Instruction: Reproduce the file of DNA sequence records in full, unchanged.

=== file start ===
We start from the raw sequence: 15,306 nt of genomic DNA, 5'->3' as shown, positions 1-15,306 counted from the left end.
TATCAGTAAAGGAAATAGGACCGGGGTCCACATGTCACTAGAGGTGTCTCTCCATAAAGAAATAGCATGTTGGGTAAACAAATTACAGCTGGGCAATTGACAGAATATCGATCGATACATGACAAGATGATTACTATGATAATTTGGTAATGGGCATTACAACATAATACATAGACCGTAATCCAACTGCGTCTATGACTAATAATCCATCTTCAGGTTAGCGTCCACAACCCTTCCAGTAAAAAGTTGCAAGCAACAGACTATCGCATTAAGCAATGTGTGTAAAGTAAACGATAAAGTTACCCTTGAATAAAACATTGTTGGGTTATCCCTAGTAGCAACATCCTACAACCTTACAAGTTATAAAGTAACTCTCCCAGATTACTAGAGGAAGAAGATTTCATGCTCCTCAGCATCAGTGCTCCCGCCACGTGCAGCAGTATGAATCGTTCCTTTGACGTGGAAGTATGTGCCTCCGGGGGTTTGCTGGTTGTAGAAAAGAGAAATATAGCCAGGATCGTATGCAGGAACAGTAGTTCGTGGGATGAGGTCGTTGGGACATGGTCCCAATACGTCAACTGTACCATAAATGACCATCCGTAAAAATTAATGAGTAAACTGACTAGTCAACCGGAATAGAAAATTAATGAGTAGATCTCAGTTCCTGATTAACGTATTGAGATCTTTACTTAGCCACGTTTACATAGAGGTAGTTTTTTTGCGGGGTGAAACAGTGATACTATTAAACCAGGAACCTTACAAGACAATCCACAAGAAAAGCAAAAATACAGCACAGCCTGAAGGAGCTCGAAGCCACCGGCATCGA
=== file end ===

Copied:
We start from the raw sequence: 15,306 nt of genomic DNA, 5'->3' as shown, positions 1-15,306 counted from the left end.
TATCAGTAAAGGAAATAGGACCGGGGTCCACATGTCACTAGAGGTGTCTCTCCATAAAGAAATAGCATGTTGGGTAAACAAATTACAGCTGGGCAATTGACAGAATATCGATCGATACATGACAAGATGATTACTATGATAATTTGGTAATGGGCATTACAACATAATACATAGACCGTAATCCAACTGCGTCTATGACTAATAATCCATCTTCAGGTTAGCGTCCACAACCCTTCCAGTAAAAAGTTGCAAGCAACAGACTATCGCATTAAGCAATGTGTGTAAAGTAAACGATAAAGTTACCCTTGAATAAAACATTGTTGGGTTATCCCTAGTAGCAACATCCTACAACCTTACAAGTTATAAAGTAACTCTCCCAGATTACTAGAGGAAGAAGATTTCATGCTCCTCAGCATCAGTGCTCCCGCCACGTGCAGCAGTATGAATCGTTCCTTTGACGTGGAAGTATGTGCCTCCGGGGGTTTGCTGGTTGTAGAAAAGAGAAATATAGCCAGGATCGTATGCAGGAACAGTAGTTCGTGGGATGAGGTCGTTGGGACATGGTCCCAATACGTCAACTGTACCATAAATGACCATCCGTAAAAATTAATGAGTAAACTGACTAGTCAACCGGAATAGAAAATTAATGAGTAGATCTCAGTTCCTGATTAACGTATTGAGATCTTTACTTAGCCACGTTTACATAGAGGTAGTTTTTTTGCGGGGTGAAACAGTGATACTATTAAACCAGGAACCTTACAAGACAATCCACAAGAAAAGCAAAAATACAGCACAGCCTGAAGGAGCTCGAAGCCACCGGCATCGA